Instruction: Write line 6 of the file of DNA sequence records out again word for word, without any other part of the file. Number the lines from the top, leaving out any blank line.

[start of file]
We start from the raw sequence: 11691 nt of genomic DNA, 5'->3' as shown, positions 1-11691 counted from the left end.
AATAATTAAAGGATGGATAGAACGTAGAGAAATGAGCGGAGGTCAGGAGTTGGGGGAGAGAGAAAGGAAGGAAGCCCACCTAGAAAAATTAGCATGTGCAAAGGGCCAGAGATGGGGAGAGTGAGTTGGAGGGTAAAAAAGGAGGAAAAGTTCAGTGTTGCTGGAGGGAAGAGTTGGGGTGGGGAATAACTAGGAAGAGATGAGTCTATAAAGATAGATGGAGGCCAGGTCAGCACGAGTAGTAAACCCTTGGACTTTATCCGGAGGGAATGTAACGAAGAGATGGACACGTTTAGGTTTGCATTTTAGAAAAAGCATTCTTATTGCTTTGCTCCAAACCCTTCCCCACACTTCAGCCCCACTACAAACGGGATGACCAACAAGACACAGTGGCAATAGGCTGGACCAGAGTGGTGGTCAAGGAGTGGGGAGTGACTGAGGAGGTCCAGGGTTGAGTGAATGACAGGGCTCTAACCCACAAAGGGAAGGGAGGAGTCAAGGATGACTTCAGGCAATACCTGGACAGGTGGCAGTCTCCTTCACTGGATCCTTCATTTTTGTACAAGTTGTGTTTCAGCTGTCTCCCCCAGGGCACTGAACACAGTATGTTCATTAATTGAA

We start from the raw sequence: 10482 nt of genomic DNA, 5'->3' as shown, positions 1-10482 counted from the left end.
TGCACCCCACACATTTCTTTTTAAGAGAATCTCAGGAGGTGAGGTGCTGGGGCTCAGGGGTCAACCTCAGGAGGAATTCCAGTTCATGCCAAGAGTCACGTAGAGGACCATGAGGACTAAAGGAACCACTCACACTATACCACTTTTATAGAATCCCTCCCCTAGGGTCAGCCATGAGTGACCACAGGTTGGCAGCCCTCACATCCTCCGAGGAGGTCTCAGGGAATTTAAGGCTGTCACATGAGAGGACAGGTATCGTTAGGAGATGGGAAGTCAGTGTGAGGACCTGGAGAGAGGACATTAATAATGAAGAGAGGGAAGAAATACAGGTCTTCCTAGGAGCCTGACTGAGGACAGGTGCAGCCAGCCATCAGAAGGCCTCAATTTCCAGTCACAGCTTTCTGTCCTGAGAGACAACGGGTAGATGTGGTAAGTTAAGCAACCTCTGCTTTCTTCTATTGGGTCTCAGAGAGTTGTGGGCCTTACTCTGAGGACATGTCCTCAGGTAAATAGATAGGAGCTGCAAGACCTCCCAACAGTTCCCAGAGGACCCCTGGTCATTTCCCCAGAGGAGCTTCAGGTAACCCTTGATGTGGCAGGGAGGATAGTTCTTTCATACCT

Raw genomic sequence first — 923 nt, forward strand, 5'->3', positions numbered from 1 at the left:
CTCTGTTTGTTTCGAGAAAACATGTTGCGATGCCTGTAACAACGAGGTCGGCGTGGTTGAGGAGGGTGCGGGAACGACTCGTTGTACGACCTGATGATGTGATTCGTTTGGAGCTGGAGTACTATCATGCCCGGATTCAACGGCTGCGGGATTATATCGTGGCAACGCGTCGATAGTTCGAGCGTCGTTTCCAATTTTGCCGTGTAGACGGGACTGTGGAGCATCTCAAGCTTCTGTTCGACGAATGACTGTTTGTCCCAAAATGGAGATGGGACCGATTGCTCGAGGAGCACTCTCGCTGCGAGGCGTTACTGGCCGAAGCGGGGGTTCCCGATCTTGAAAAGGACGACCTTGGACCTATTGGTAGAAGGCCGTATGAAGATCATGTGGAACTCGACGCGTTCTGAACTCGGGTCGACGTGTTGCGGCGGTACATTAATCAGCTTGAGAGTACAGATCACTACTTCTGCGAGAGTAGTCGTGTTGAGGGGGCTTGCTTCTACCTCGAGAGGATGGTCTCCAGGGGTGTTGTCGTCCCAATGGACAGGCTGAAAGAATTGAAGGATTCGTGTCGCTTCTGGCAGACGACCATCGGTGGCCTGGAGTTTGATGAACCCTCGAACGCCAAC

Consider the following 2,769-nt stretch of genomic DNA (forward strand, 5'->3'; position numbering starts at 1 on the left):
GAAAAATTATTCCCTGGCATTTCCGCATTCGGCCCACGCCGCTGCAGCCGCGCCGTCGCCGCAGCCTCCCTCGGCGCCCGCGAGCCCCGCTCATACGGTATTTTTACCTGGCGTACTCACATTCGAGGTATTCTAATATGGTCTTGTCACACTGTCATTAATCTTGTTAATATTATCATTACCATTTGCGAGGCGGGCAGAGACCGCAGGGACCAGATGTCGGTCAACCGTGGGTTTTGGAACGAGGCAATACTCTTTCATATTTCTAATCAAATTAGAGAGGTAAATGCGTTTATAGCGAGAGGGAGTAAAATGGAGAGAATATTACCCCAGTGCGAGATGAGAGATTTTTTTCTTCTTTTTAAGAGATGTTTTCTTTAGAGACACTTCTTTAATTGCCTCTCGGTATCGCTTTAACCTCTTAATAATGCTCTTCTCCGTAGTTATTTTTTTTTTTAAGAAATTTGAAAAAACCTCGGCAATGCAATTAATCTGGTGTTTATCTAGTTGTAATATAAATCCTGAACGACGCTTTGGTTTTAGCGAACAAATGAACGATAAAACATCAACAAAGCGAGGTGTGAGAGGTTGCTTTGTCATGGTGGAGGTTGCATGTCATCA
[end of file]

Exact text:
CTCTGTTTGTTTCGAGAAAACATGTTGCGATGCCTGTAACAACGAGGTCGGCGTGGTTGAGGAGGGTGCGGGAACGACTCGTTGTACGACCTGATGATGTGATTCGTTTGGAGCTGGAGTACTATCATGCCCGGATTCAACGGCTGCGGGATTATATCGTGGCAACGCGTCGATAGTTCGAGCGTCGTTTCCAATTTTGCCGTGTAGACGGGACTGTGGAGCATCTCAAGCTTCTGTTCGACGAATGACTGTTTGTCCCAAAATGGAGATGGGACCGATTGCTCGAGGAGCACTCTCGCTGCGAGGCGTTACTGGCCGAAGCGGGGGTTCCCGATCTTGAAAAGGACGACCTTGGACCTATTGGTAGAAGGCCGTATGAAGATCATGTGGAACTCGACGCGTTCTGAACTCGGGTCGACGTGTTGCGGCGGTACATTAATCAGCTTGAGAGTACAGATCACTACTTCTGCGAGAGTAGTCGTGTTGAGGGGGCTTGCTTCTACCTCGAGAGGATGGTCTCCAGGGGTGTTGTCGTCCCAATGGACAGGCTGAAAGAATTGAAGGATTCGTGTCGCTTCTGGCAGACGACCATCGGTGGCCTGGAGTTTGATGAACCCTCGAACGCCAAC